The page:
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Here’s to the crazy ones

Here’s to the crazy ones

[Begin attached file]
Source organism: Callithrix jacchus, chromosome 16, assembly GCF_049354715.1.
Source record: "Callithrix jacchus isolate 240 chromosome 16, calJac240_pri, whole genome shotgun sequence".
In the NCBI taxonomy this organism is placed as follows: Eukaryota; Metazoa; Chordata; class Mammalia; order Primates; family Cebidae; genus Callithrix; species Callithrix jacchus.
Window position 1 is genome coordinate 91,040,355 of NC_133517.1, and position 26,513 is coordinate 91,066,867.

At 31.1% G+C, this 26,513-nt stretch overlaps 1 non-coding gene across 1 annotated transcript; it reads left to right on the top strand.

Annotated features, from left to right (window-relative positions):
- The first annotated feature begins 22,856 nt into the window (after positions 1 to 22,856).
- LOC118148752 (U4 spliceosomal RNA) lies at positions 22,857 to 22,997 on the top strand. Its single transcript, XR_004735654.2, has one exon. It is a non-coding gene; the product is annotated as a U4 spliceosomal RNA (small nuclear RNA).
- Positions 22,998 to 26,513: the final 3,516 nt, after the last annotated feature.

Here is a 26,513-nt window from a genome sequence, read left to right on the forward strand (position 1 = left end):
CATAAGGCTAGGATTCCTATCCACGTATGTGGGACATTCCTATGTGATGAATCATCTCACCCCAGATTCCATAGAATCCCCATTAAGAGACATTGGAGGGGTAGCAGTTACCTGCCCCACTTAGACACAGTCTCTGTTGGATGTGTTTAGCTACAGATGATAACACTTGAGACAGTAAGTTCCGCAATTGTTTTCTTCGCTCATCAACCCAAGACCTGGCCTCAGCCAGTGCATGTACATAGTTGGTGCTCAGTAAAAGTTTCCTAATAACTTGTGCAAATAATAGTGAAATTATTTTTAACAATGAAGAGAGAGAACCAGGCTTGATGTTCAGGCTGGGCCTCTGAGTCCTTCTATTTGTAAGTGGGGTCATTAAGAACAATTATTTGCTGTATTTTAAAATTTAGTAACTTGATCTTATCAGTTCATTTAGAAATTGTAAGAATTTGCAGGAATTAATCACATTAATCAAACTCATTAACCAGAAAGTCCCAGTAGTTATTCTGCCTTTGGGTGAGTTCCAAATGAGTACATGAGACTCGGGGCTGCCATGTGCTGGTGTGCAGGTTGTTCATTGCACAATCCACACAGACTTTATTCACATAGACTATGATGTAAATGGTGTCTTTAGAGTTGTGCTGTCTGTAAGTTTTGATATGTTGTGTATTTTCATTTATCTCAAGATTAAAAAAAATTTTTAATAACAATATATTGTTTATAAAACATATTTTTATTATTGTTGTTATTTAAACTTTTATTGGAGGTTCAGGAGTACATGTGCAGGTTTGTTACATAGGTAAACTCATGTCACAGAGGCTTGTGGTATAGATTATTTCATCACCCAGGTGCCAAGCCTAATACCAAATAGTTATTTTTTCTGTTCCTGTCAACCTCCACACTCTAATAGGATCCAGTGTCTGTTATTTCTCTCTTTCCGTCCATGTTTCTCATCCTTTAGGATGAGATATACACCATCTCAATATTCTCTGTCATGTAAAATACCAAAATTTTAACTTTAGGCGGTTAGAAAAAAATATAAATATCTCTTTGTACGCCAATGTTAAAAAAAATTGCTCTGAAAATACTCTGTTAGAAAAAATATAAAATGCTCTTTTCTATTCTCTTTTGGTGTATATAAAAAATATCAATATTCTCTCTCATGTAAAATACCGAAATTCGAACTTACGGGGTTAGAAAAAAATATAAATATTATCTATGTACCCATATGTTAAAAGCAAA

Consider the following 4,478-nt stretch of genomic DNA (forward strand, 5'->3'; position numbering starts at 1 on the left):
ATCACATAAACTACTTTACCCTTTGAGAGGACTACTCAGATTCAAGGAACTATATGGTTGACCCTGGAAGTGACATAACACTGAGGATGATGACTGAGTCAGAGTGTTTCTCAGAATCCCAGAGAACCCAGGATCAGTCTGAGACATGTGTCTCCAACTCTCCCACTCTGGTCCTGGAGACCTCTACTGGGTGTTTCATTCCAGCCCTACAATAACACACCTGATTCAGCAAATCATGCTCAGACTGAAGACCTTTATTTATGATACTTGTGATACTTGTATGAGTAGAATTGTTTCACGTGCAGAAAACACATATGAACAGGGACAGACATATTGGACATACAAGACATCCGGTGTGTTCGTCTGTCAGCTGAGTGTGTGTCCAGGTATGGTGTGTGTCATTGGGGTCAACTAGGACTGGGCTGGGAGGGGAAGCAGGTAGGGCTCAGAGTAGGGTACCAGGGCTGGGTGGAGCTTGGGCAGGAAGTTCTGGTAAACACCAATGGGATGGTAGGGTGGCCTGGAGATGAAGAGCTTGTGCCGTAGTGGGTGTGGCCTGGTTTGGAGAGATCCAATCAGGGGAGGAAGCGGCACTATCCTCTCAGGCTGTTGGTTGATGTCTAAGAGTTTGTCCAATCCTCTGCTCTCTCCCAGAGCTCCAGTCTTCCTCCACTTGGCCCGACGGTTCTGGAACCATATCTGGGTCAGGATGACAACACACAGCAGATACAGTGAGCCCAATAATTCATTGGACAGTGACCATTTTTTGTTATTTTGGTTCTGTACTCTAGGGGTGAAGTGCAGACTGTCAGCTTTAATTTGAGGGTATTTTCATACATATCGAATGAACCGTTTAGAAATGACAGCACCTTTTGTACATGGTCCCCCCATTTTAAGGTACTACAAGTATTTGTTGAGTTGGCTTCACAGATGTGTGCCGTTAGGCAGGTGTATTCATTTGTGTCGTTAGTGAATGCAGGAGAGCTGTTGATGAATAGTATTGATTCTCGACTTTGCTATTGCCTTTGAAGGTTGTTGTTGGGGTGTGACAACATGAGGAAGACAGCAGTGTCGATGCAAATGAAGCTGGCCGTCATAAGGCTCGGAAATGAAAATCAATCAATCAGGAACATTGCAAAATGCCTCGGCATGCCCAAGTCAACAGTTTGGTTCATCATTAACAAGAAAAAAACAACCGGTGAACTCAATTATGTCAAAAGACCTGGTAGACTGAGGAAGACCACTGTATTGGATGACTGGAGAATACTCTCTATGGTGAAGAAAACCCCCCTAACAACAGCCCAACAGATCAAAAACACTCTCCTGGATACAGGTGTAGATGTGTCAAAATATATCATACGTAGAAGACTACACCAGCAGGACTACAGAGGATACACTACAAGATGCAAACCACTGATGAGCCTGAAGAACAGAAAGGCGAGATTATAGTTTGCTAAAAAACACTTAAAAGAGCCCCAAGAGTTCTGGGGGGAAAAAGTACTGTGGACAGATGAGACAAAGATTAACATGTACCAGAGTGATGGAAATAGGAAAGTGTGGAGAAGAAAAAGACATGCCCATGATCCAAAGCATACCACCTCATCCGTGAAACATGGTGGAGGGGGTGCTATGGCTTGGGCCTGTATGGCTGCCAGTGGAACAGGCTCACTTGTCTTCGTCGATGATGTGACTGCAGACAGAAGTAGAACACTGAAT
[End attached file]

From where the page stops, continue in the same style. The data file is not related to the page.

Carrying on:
Remember Apple’s now-iconic Think Different campaign back in the late 90s? It featured black-and-white footage of groundbreakers like Albert Einstein, Bob Dylan, Martin Luther King, John Lennon, Mahatma Gandhi, Pablo Picasso, and others. Who can forget that famous opening line, “Here’s to the crazy ones,” voiced by actor Richard Dreyfus. To this day there’s debate about who actually wrote the copy for the Think Different commercial. Most agree it was largely the work of Rob Siltanen, a creative director and a managing partner of the ad agency that produced it. But it included contributions by various members of his team, as well as Steve Jobs himself. In any case, the Think Different voiceover is one of the truly great pieces of advertising copy ever written: Here’s to the crazy ones. The misfits. The rebels. The troublemakers. The round pegs in the square holes. The ones who see things differently. They’re not fond of rules. And they have no respect for the status quo. You can quote them, disagree with them, glorify or vilify them. About the only thing you can’t do is ignore them. Because they change things. They push the human race forward. And while some may see them as the crazy ones, we see genius. Because the people who are crazy enough to think they can change the